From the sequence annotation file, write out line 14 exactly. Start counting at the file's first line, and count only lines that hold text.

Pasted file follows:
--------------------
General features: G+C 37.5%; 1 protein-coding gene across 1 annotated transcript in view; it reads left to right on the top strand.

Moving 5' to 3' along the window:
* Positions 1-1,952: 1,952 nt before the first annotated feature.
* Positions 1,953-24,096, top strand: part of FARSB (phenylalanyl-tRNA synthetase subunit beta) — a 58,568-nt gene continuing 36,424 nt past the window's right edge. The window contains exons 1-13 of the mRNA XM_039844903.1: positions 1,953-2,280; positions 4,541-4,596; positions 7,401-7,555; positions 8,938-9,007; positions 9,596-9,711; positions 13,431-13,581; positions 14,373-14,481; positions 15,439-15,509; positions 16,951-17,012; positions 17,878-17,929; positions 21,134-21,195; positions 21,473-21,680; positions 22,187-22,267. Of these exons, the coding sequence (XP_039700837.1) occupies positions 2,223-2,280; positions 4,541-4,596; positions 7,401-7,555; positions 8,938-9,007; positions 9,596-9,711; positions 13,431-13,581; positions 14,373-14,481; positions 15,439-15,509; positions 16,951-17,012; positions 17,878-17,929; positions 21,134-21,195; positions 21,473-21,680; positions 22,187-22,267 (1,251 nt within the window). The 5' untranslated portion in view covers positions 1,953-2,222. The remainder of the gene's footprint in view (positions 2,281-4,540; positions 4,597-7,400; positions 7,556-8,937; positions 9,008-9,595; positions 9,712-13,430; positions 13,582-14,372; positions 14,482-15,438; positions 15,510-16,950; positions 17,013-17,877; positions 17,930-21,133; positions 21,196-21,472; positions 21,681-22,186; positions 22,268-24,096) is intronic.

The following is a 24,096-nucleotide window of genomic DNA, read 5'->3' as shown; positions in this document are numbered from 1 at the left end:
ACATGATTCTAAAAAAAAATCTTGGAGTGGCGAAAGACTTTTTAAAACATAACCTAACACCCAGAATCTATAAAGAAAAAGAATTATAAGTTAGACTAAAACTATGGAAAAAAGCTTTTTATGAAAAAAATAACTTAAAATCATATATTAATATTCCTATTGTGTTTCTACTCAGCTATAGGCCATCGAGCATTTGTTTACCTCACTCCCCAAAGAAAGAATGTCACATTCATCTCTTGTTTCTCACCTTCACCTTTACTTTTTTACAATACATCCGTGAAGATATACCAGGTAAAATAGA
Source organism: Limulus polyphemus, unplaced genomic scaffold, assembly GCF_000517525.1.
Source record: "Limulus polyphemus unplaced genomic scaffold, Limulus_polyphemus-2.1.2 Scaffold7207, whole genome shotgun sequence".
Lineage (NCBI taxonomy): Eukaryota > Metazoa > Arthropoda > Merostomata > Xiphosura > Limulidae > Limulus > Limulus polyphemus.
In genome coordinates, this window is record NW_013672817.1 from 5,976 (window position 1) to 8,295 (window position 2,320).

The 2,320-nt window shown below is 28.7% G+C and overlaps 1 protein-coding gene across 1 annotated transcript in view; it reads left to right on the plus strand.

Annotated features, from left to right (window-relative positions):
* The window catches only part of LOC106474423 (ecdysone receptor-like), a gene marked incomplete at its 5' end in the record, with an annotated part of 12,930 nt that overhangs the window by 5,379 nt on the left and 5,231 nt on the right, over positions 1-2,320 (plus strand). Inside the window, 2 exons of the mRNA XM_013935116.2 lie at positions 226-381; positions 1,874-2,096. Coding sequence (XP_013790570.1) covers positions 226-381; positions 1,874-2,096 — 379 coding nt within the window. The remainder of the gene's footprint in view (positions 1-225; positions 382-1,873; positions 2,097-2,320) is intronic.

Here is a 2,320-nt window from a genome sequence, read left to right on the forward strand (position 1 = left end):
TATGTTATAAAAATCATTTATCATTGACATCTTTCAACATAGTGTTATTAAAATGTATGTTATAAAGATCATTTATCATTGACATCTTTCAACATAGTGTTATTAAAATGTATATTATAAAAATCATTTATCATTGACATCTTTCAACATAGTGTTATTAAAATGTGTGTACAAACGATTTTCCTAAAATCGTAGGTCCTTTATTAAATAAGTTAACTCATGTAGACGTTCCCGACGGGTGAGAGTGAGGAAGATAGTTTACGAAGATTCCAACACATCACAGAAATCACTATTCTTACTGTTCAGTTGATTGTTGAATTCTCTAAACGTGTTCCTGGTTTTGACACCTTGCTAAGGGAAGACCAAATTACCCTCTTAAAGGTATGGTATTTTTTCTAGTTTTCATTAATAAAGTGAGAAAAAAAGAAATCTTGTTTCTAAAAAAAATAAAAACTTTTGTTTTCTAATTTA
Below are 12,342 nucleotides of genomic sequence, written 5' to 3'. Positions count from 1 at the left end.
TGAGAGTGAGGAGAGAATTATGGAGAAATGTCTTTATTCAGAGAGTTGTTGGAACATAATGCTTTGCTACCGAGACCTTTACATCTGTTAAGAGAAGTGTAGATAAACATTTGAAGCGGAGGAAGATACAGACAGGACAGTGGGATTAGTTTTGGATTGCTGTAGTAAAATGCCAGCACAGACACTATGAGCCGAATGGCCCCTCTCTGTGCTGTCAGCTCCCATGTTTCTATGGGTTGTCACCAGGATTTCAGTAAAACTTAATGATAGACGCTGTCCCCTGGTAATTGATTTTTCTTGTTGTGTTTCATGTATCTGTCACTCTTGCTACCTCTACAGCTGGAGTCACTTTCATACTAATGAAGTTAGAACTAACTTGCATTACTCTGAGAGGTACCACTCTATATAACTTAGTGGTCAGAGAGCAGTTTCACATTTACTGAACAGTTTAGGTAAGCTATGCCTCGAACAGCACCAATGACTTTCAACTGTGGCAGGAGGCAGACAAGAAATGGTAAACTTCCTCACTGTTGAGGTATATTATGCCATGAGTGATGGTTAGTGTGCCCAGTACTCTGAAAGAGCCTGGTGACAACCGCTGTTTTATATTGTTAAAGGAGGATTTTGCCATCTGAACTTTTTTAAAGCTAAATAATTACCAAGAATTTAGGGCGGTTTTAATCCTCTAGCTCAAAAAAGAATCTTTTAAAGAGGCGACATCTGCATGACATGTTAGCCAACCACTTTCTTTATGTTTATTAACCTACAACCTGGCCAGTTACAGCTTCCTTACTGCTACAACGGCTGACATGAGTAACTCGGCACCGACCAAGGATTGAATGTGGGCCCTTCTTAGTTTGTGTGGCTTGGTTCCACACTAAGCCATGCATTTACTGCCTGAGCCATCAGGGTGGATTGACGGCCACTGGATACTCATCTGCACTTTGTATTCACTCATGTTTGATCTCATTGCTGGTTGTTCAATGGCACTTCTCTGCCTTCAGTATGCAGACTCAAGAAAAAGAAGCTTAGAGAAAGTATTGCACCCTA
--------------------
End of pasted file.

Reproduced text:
Here is a 2,320-nt window from a genome sequence, read left to right on the forward strand (position 1 = left end):